JT – The assertion that the students that are walking out don’t care or respect for who is paying for their education is a bit disingenuous-I am sure that the generalization does not hold true.A more accurate representation may be that and some (many?) other tax payers feel disrespected and hence you question the investment in theses students education. 

    • JC January 17, 2017 (10:22 am)

      I think what JT is trying to say is the schools are asking for more money so these kids to get a good education and yet they decide to miss valuable class time to protest an election that’s already said and done.  I agree, this has nothing to do with the funding.   Maybe instead of protesting what’s already done, maybe stay in class and learn how our election process works or maybe figure out a way to positively work together.  I would rather see that then kids walking around during school hours yelling profanity because they disagree on who our president is going to be.

      • WSB January 17, 2017 (10:46 am)

        Yes, the election is over. Its ramifications – whatever you think about them – are yet to come. That’s what organizers say this is about. (Link goes to one of many pages online about the national walkout. The note we received from the Madison student did not include any links nor anything more than what we published above, so we’ll have to see on Friday what participants have to say for themselves.)

        • Rick January 18, 2017 (7:13 am)

          Yeah,I’m going to protest over something that hasn’t happened yet, but could.  Oooh, the endless possibilities!  Looks like I’m going to a very busy boy. For a loooong time.

      • Oakley34 January 17, 2017 (1:49 pm)

        …and having that desire/expectation/view is totally within your rights, as it is withing these children’s right to express themselves as to their view etc…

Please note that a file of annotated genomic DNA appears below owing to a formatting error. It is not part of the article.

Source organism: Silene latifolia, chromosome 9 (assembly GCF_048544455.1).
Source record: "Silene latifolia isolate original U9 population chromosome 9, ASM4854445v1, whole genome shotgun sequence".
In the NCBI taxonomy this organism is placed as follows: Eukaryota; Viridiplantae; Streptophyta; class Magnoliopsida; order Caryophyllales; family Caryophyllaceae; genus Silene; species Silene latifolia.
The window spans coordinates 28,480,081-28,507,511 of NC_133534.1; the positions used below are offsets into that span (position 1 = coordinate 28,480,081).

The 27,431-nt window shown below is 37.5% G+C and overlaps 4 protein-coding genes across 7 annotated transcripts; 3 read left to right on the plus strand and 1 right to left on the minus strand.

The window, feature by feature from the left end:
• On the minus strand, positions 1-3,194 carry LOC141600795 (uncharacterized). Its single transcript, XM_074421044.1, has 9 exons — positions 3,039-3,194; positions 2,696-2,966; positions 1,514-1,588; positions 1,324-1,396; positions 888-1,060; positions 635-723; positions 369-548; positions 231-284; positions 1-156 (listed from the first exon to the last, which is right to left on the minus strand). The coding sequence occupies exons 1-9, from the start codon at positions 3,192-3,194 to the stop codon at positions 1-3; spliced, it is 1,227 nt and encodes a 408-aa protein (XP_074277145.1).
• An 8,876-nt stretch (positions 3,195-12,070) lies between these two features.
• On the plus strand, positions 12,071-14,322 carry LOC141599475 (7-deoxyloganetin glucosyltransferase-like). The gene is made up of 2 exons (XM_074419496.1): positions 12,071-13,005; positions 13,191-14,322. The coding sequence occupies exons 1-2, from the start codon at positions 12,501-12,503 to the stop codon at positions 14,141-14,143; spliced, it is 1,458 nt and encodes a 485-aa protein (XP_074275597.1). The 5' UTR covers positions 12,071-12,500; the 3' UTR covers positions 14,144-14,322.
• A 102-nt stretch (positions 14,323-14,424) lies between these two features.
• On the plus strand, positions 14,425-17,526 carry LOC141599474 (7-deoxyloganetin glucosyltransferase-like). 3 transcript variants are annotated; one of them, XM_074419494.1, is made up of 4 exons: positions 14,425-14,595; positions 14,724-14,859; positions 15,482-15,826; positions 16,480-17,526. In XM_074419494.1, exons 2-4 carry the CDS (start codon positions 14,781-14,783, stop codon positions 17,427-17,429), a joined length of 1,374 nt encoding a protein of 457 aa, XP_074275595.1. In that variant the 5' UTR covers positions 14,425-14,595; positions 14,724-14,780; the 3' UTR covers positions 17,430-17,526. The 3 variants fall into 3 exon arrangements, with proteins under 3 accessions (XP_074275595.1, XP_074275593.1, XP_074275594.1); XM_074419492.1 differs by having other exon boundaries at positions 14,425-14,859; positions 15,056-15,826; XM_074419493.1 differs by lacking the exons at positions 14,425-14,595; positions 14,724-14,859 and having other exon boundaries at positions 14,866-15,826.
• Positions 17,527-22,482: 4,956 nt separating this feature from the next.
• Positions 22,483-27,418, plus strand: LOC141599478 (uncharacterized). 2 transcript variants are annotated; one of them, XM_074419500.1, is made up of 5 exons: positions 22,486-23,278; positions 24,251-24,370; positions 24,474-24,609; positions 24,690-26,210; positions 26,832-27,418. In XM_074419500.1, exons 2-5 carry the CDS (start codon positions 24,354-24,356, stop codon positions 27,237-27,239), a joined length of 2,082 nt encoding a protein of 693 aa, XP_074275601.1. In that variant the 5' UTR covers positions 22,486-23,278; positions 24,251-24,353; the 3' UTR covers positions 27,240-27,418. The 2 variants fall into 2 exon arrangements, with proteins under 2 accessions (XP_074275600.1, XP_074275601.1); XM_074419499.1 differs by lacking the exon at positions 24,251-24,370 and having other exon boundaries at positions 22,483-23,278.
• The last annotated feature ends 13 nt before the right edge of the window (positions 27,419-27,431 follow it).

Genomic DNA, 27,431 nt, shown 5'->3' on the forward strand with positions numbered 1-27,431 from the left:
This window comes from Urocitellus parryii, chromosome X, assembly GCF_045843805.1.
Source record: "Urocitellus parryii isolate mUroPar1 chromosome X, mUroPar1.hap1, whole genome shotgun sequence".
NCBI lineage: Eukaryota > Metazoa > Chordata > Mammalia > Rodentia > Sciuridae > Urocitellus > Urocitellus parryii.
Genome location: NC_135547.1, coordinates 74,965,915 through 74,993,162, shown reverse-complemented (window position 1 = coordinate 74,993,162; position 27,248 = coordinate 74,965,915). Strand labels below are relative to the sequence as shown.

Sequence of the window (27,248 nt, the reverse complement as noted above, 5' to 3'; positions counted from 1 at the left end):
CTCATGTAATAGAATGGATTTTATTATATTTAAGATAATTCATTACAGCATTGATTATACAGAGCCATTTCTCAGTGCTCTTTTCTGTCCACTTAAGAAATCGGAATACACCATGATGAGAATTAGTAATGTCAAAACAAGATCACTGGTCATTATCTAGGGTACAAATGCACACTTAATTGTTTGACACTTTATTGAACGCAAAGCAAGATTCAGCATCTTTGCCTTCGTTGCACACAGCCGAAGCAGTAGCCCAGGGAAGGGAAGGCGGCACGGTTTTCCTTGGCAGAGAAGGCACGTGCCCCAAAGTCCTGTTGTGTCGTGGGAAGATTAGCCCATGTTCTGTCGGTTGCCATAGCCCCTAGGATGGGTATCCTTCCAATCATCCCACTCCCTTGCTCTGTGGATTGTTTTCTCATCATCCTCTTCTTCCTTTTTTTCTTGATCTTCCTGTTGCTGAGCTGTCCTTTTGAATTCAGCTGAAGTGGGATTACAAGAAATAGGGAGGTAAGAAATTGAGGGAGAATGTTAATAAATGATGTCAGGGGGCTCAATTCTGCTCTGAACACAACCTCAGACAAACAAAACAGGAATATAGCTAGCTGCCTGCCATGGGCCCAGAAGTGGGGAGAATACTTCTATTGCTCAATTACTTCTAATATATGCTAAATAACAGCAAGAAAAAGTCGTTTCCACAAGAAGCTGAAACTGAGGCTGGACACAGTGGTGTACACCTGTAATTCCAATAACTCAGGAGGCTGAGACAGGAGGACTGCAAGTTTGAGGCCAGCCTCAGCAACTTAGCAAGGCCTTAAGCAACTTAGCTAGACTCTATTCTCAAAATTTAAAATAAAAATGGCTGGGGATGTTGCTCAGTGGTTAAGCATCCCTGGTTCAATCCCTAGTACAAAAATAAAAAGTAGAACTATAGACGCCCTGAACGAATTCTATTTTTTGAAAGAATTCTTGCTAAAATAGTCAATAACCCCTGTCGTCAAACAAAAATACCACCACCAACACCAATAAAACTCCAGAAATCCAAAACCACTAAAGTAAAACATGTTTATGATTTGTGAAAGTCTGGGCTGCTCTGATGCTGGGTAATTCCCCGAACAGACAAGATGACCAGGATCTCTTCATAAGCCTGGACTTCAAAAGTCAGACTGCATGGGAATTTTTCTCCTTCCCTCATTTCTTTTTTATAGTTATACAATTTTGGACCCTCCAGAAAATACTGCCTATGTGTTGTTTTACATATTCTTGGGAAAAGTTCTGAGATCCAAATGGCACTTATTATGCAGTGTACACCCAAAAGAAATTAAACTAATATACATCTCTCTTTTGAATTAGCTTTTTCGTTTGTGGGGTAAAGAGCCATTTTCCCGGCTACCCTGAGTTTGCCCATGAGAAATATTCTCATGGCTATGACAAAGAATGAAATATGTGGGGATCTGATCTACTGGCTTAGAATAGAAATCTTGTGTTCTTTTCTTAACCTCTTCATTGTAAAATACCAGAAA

• Paul January 17, 2017 (3:31 pm)

        JC – It is possible that these students are applying exactly what they have learned in school about the political process, that at least some of them have strongly held beliefs or fears about the coming four years, and that they can effectuate change by creating visibility and using their voices.

    • Jon Wright January 17, 2017 (2:40 pm)

      Maybe the experience protesting something they feel passionate about and the resulting civic engagement will be a better lesson than anything they could get in the classroom.

  • s c January 17, 2017 (9:45 am)

    “There may be times when we are powerless to prevent injustice, 

    but there must never be a time when we fail to protest.”

    ― Elie Wiesel

    • Guy Olson January 17, 2017 (2:43 pm)


    • Mike January 17, 2017 (8:05 pm)

      Wonder how my grandfather who was part of the 120th Evacuation Hospital, U.S. Army, which helped free and save the lives of thousands at Buchenwald (where Elie Wiesel was) would feel about that quote.  My gut tells me he’d tell the kids they’re incredibly lucky to have the opportunity to have quality education and don’t waste that opportunity.

  • Chuck Jacobs January 17, 2017 (10:45 am)

    Just to be clear, it is illegal and just plain wrong for students to take an unexcused absense. This from the Office of Superintendent of Public Instruction website:

    “Truancy (Becca Bill) and Compulsory Attendance

    Attendance is important for academic success, and unexcused absences may be an early warning sign for unaddressed problems with school and future dropout. When youth fail to attend school, they are considered truant.

    Washington law requires children from age 8 to 17 to attend a public school, private school, or to receive home-based instruction (homeschooling) as provided in subsection (4) of RCW 28A.225.010. Children who are 6- or 7-years-old are not required to be enrolled in school. However, if parents enroll their 6- or 7-year-old, the student must attend full-time. Youth who are 16 or older may be excused from attending public school if they meet certain requirements.”

     It is the students responsibility, their job if you will, to attend class and get the education that the taxpayers are providing for them. Further, if your cable was out or you had sewage backing up, you would probably not be so supportive if the repairman was taking the day off to protest.

    Parents whose kids are taking part in this should be aware that this is not so much a protest against President Trump and his policies, as it is a protest against socialism. From the Socialist Students website: